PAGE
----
Theme: Play and Forces
For this week's theme it was a bit difficult for me to come up with an idea, and I kept drawing blanks. That's when Matt shared an article on generative art. I read up a lot more about it, and became particularly interested in fractal art.
Nature is made up of a lot of repetitive patterns called fractals. Fractal art is created through the mathematical calculations of fractal objects being visually displayed, and they are generated and manipulated with different geometric properties to produce multiple variations of the shape in continually reducing patterns.
For example a tree. There are the big branches growing out of the trunk, then the smaller versions growing out of each big branch. As you keep zooming in, finer and finer branches appear, all the way down to the smallest twigs. Other examples of nature’s fractals include clouds, rivers, coastlines and mountains.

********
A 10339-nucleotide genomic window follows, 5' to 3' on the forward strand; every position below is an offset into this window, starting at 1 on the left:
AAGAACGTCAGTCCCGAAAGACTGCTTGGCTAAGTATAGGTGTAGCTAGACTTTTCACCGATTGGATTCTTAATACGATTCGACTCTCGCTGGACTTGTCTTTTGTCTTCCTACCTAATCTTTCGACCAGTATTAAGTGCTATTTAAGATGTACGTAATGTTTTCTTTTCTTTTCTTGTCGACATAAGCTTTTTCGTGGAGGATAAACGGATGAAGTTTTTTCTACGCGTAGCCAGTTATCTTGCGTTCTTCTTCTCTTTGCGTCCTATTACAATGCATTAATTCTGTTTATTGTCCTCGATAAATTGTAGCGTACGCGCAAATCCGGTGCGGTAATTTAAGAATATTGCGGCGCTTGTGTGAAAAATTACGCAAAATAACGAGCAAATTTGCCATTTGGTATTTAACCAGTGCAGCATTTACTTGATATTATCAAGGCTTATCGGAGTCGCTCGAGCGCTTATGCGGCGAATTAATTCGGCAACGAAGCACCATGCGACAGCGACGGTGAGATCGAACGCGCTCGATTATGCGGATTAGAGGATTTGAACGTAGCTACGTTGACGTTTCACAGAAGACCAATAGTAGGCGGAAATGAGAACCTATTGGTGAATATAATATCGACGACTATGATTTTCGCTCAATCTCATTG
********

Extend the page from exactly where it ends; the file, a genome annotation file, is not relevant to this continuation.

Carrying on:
Fractals can be found in Roman, Egyptian, Aztec, Incan and Mayan works. I found out that a lot of famous paintings have fractals in them, including da Vinci’s Turbulence (1500), Hokusai’s Great Wave (1830), M.C. Escher’s Circle Series (1950s) and, Jackson Pollock’s poured paintings.
Since fractal art is a relatively new concept for me, I thought it would be interesting to explore that this week.
I used a fractal art generator to generate different kinds of art using different images as the input. I used photographs that I took, including both pictures of people as well as nature.
In response to this week's theme I created fractal art using a bunch of photographs that I took, of both people as well as nature. The application that I used allowed me to control the motion, colour, lighting, and textures of the art. I could also create an animated output, which was quite fun.
This was the first time I created fractal art and I thought it was pretty amazing. There is something very soothing about creating art that resembles the pleasing patterns in nature. There are studies that show that aesthetic images and patterns can reduce stress in a person's body, and I feel like fractal patterns can be used for the same.
I can think of many ways to apply my new knowledge of fractal art in my practice, such as for backgrounds in animated scenes, music videos, etc.